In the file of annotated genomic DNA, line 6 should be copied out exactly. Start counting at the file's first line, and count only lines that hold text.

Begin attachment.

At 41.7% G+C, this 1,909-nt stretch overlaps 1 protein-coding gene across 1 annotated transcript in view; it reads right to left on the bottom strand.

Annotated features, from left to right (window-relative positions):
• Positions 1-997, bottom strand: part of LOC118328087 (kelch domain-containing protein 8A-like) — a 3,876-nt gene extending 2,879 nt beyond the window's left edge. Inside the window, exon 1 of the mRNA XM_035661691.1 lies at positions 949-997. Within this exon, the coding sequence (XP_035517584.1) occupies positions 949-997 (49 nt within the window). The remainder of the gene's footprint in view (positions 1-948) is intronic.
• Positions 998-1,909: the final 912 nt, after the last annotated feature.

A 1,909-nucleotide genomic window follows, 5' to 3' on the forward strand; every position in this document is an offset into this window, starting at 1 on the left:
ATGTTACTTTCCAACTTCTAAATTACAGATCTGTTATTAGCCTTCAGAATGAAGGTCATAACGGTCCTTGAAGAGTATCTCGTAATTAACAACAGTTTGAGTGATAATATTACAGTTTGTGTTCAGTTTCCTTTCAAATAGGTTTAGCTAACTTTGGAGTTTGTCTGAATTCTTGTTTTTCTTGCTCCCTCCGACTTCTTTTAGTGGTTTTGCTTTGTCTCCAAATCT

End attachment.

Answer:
ATGTTACTTTCCAACTTCTAAATTACAGATCTGTTATTAGCCTTCAGAATGAAGGTCATAACGGTCCTTGAAGAGTATCTCGTAATTAACAACAGTTTGAGTGATAATATTACAGTTTGTGTTCAGTTTCCTTTCAAATAGGTTTAGCTAACTTTGGAGTTTGTCTGAATTCTTGTTTTTCTTGCTCCCTCCGACTTCTTTTAGTGGTTTTGCTTTGTCTCCAAATCT